This is why Tim’s post resonated with me. It is also why I started out today with one of my favorite quotes from Styron. We’re about ready to type THE END. I’ve had some experiences. I’m a little exhausted. And I’ve lived a couple lives while writing it. I can only hope the readers will feel the same.

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19 thoughts on “What Do Readers Really Want?

  1. I’m a fan of Louis Kincaid and a fan of Michigan. Can’t wait to read this new one when it comes out!!

    • Thanks Nan! This one’s been a while in the baking machine. We took some time off to do our stand alone last year then got back to this one but it was slow going for some reason. Will keep you posted on publishing progress.

  2. Love how you wove together the insightful wisdom of Springsteen and Hallinan and added your own. This post caused me to reflect on what I want as a reader, what home means to me in that context. Your reference of Hallinan’s Asian novel got me thinking that, yes, I like to be transported by a novel into new places and experiences–physical and psychological–and yet feel like I am home in those worlds. That feeling occurs when the writer does exactly what you and Hallinan say is necessary: doing her level best to bring a level of commitment to the story, setting and characters such that I can immerse myself fully for a time and have a vicarious experience that I wouldn’t have had on my own. For me, the best surprises are the emotional ones where I’m caught off guard but that feel exactly right.

    • Morning Jag! Yes, exactly what you said! As I said, I don’t gravitate to novels set in Asia or the Mideast, yet when a writer is successful at making me feel “at home” in these places, I love them. (See The Kite Runner). But if the opposite is true, that the writer seems to be using the locale to be merely exotic, I feel like I need to get on the first plane out of there.

  3. My favorite blogs at this site are when one of the regular contributors bared a little of their soul in the process of teaching us something about writing. So thank you for that and for the great perspective. I haven’t read your series but from what you’ve written, I’d like to read this latest one, knowing you put extra care to develop the psychological aspects of the story. Plus Michigan is only a hop away from Wisconsin.

    • Thanks Maggie. This new book is what one of my editors called “a quiet mystery” as opposed to the usual slam-bang thrillers we often try to write. I didn’t take that as a compliment when he said it, and I still think it’s a misnomer in that a deep dive into the psychology behind a crime and its effects on victims is the best kind of thriller, imho.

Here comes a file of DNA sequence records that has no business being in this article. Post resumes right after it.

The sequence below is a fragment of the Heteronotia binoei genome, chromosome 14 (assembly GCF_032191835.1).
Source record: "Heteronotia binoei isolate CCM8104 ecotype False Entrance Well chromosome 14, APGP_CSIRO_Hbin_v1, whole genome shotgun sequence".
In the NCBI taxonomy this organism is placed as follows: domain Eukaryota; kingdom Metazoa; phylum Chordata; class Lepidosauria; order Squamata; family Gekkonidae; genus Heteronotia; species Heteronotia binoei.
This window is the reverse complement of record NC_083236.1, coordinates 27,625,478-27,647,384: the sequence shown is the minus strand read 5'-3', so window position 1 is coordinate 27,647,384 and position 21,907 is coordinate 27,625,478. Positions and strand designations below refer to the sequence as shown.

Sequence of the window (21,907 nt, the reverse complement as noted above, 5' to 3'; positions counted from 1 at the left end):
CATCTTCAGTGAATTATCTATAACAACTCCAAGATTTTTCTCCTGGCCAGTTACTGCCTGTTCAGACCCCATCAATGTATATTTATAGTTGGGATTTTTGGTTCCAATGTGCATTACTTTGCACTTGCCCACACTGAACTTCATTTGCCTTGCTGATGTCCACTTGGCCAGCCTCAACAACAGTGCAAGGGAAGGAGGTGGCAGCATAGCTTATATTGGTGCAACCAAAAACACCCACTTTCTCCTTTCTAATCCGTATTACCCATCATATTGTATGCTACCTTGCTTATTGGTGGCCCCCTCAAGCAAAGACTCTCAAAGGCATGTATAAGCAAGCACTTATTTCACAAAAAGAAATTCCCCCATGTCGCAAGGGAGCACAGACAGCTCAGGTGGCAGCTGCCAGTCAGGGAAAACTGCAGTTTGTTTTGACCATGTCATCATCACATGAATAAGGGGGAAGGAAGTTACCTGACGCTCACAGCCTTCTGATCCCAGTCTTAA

4. I might tweak it this way, Kris—the reader wants a journey home. That journey can take all sorts of pathways, but in some sense the paths must be through a forest where anything might happen … except the expected.

  5. Another good blog, PJ. Love the quote, Bruce Springsteen “Mr. State Trooper, please don’t stop me . . .” and all you’ve added to it. Congratulations on another Louis Kinkaid novel. Please keep us posted on when and where we can get it.

  6. PJ.
    This is a terrific post and rather lyrical in its own right. So often we are focused on hard craft, but this is a layer deeper. It’s an inspiration for me.

    Springsteen is also very good at the opening line, our equivalent of the opening sentence. Her is the opening to Hungry Heart.

    Got a wife and kids in Baltimore, Jack
    I went out for a ride and I never went back
    Like a river that don’t know where it’s flowing
    I took a wrong turn and I just kept going

    Spartan, but a complete image of the character. I love it.

    • Good example, Brian. I also like the lines in Thunder Road, especially this one:

      Screen door slams, Mary’s dress waves. Like a vision she dances across the porch as the radio plays.

      It is interesting to go back and read the lyrics of Springsteen’s first album…they read more like a novice writer, sort of punch-drunk on imagery. Examples:

      “Well, I’m just a lonely acrobat, the live wire is my trade
      I’ve been a shine boy for your acid brat and a wharf rat of your state.”

      “I had skin like leather and the diamond-hard look of a cobra
      I was born blue and weathered but I burst just like a supernova
      I could walk like Brando right into the sun, then dance just like a Casanova
      With my blackjack and jacket and hair slicked sweet
      Silver star studs on my duds, just like a Harley in heat.”

      Springsteen learned what to leave out. A good lesson for novelists.

      • He also wrote ‘Blinded by the Light’ the Manfred Mann song. It is really word salad but a lot of fun

  7. “Springsteen learned what to leave out. A good lesson for novelists.”

    And an even better lesson for someone struggling to write a novella. Someone whose first drafts of novels usually exceed 100K words.

    As always, a great post with lots of brain fodder.

    • If it’s any consolation, Terry, my first draft clocks in at 117K. I have done two rewrites already but next week it’s time to take out the scalpel. Or maybe the Weedwacker and chain saw. Will have to see how gnarly it is…

  8. Looking at a Minnesota sunset and listening to another gifted story teller-musician. One that left us too soon.
    “You don’t know how it feels. You don’t know how it feels. You don’t know how it feels – to be real.”
    But the truth is when listening to Tom Petty we do know how it feels because we share it with him.
    And maybe that’s something like feeling at “home ” as mentioned in your post. The authenticity and clarity of writers and artists like Bruce Springsteen and Tom Petty allows us to fully experience the wonder of story.